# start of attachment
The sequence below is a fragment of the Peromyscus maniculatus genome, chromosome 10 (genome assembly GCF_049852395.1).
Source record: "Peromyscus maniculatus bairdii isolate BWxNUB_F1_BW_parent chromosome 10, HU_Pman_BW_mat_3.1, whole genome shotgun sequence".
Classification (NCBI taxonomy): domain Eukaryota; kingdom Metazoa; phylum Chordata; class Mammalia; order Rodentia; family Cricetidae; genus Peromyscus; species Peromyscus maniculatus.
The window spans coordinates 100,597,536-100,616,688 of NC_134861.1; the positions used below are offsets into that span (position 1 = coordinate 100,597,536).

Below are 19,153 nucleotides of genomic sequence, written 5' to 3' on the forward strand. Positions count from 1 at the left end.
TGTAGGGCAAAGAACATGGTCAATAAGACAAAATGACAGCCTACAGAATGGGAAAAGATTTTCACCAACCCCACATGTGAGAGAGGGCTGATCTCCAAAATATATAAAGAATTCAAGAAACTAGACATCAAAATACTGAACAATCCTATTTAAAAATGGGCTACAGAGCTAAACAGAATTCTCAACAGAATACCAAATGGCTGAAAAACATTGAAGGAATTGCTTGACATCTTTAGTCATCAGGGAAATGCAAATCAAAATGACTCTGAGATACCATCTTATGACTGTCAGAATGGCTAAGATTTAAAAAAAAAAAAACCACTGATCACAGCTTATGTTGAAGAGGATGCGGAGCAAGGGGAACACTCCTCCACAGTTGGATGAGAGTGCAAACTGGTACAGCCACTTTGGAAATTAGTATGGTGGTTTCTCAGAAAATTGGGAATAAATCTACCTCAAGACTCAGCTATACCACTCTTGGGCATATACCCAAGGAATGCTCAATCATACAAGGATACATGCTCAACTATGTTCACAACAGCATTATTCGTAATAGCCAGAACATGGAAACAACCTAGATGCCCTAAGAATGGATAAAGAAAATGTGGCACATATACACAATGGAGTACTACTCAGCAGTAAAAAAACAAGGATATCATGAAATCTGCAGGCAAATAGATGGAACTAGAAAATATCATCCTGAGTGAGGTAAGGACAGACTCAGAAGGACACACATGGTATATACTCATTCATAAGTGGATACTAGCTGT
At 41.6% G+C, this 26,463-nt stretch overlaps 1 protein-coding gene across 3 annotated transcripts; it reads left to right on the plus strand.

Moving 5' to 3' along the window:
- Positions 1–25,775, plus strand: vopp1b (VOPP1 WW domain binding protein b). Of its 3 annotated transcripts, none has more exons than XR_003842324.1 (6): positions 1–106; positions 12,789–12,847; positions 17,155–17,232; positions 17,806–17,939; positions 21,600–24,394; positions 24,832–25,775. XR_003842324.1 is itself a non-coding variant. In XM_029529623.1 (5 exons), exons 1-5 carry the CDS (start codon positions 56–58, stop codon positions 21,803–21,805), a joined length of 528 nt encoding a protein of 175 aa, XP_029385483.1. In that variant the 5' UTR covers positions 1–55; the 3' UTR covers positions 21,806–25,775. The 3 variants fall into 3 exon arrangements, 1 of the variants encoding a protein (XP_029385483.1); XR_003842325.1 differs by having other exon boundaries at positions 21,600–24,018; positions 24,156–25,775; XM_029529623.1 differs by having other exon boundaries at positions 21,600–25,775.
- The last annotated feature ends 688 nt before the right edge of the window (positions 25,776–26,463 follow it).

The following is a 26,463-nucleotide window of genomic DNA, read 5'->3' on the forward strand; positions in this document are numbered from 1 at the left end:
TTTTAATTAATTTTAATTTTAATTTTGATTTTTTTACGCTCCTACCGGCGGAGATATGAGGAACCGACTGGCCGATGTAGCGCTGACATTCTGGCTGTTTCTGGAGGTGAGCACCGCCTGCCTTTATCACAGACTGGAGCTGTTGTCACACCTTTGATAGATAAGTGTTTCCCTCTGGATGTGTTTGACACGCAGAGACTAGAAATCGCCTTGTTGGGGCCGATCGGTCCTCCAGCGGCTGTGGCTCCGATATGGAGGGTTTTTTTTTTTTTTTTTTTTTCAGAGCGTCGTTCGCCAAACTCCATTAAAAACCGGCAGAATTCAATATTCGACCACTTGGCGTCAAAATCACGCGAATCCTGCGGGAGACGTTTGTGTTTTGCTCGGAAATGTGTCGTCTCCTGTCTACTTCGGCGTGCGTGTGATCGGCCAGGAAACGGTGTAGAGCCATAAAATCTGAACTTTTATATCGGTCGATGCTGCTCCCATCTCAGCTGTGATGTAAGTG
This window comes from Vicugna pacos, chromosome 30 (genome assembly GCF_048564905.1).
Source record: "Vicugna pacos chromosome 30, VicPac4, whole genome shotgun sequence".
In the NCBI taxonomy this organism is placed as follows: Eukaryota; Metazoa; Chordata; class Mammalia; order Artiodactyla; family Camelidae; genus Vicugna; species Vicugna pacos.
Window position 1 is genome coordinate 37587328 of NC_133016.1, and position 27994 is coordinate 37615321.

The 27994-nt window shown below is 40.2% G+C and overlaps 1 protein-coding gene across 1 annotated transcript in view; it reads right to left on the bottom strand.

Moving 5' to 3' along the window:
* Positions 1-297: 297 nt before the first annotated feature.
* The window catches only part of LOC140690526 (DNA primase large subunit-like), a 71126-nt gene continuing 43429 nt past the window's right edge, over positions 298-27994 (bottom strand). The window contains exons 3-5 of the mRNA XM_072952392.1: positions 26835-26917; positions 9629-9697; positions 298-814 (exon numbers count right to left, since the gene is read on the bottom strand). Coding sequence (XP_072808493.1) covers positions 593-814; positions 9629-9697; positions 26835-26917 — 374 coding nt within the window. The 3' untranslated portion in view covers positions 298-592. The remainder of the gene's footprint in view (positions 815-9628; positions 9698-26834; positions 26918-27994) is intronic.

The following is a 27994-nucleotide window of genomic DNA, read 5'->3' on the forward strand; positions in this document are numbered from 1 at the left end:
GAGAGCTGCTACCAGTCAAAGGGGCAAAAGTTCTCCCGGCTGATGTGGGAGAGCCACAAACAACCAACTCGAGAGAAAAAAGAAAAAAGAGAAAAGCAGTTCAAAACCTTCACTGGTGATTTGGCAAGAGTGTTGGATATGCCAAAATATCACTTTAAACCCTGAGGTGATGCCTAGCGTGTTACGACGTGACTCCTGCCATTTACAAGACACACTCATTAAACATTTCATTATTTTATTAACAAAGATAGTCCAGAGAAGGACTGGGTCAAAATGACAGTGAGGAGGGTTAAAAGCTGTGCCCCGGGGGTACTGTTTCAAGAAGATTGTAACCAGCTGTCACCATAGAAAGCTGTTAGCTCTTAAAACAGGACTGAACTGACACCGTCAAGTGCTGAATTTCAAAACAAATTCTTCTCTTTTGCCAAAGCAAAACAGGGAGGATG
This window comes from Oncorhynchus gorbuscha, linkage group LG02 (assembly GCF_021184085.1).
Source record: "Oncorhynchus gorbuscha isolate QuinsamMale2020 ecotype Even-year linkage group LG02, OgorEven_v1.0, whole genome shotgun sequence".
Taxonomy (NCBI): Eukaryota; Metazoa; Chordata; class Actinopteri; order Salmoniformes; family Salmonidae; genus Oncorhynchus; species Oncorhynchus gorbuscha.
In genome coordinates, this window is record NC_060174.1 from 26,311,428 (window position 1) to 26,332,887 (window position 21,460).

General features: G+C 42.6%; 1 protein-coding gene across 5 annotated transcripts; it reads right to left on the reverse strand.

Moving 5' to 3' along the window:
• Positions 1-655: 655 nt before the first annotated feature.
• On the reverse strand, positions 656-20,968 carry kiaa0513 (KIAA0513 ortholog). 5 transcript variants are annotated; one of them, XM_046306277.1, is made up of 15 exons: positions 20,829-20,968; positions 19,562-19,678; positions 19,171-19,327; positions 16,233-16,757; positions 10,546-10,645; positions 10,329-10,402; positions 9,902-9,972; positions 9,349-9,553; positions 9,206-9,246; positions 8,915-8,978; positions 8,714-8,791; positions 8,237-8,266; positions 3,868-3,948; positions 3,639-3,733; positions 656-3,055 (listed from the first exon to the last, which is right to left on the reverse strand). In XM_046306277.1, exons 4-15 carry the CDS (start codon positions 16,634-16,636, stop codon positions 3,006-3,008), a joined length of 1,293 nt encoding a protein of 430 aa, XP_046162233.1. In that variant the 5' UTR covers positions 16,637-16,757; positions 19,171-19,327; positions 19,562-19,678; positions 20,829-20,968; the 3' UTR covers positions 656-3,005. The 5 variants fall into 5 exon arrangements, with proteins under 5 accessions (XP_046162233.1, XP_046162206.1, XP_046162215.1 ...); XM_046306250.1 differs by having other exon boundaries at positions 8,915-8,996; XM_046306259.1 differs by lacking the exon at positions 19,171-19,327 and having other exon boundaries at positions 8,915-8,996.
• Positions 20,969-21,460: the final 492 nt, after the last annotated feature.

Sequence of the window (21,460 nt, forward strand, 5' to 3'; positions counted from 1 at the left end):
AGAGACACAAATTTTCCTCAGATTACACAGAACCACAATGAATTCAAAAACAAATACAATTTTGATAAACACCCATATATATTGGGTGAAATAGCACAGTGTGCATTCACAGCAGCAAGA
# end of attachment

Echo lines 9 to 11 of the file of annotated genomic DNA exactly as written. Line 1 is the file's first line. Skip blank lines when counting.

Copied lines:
- Positions 1–25,775, plus strand: vopp1b (VOPP1 WW domain binding protein b). Of its 3 annotated transcripts, none has more exons than XR_003842324.1 (6): positions 1–106; positions 12,789–12,847; positions 17,155–17,232; positions 17,806–17,939; positions 21,600–24,394; positions 24,832–25,775. XR_003842324.1 is itself a non-coding variant. In XM_029529623.1 (5 exons), exons 1-5 carry the CDS (start codon positions 56–58, stop codon positions 21,803–21,805), a joined length of 528 nt encoding a protein of 175 aa, XP_029385483.1. In that variant the 5' UTR covers positions 1–55; the 3' UTR covers positions 21,806–25,775. The 3 variants fall into 3 exon arrangements, 1 of the variants encoding a protein (XP_029385483.1); XR_003842325.1 differs by having other exon boundaries at positions 21,600–24,018; positions 24,156–25,775; XM_029529623.1 differs by having other exon boundaries at positions 21,600–25,775.
- The last annotated feature ends 688 nt before the right edge of the window (positions 25,776–26,463 follow it).

The following is a 26,463-nucleotide window of genomic DNA, read 5'->3' on the forward strand; positions in this document are numbered from 1 at the left end: